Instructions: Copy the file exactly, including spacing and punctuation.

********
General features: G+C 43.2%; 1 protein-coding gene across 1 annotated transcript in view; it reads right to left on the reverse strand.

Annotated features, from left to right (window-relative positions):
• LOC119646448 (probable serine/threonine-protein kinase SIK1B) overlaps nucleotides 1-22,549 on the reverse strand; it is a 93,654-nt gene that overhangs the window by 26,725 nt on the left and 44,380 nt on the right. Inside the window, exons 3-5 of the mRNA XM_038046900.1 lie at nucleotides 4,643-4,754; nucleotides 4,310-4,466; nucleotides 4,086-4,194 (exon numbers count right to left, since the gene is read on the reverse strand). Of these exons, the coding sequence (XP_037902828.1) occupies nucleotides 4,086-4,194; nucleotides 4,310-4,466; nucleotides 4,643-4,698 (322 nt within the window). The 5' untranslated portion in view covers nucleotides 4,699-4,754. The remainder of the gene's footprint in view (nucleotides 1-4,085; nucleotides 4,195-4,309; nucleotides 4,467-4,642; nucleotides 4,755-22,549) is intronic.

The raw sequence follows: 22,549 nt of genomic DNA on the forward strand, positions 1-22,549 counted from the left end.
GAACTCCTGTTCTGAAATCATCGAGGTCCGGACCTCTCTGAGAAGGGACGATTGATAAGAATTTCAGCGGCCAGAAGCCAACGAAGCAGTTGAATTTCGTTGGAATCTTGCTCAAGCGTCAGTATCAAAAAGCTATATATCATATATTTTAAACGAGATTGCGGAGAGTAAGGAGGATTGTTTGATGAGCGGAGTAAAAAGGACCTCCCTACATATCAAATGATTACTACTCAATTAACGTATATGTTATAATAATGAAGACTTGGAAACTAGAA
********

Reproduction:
General features: G+C 43.2%; 1 protein-coding gene across 1 annotated transcript in view; it reads right to left on the reverse strand.

Annotated features, from left to right (window-relative positions):
• LOC119646448 (probable serine/threonine-protein kinase SIK1B) overlaps nucleotides 1-22,549 on the reverse strand; it is a 93,654-nt gene that overhangs the window by 26,725 nt on the left and 44,380 nt on the right. Inside the window, exons 3-5 of the mRNA XM_038046900.1 lie at nucleotides 4,643-4,754; nucleotides 4,310-4,466; nucleotides 4,086-4,194 (exon numbers count right to left, since the gene is read on the reverse strand). Of these exons, the coding sequence (XP_037902828.1) occupies nucleotides 4,086-4,194; nucleotides 4,310-4,466; nucleotides 4,643-4,698 (322 nt within the window). The 5' untranslated portion in view covers nucleotides 4,699-4,754. The remainder of the gene's footprint in view (nucleotides 1-4,085; nucleotides 4,195-4,309; nucleotides 4,467-4,642; nucleotides 4,755-22,549) is intronic.

The raw sequence follows: 22,549 nt of genomic DNA on the forward strand, positions 1-22,549 counted from the left end.
GAACTCCTGTTCTGAAATCATCGAGGTCCGGACCTCTCTGAGAAGGGACGATTGATAAGAATTTCAGCGGCCAGAAGCCAACGAAGCAGTTGAATTTCGTTGGAATCTTGCTCAAGCGTCAGTATCAAAAAGCTATATATCATATATTTTAAACGAGATTGCGGAGAGTAAGGAGGATTGTTTGATGAGCGGAGTAAAAAGGACCTCCCTACATATCAAATGATTACTACTCAATTAACGTATATGTTATAATAATGAAGACTTGGAAACTAGAA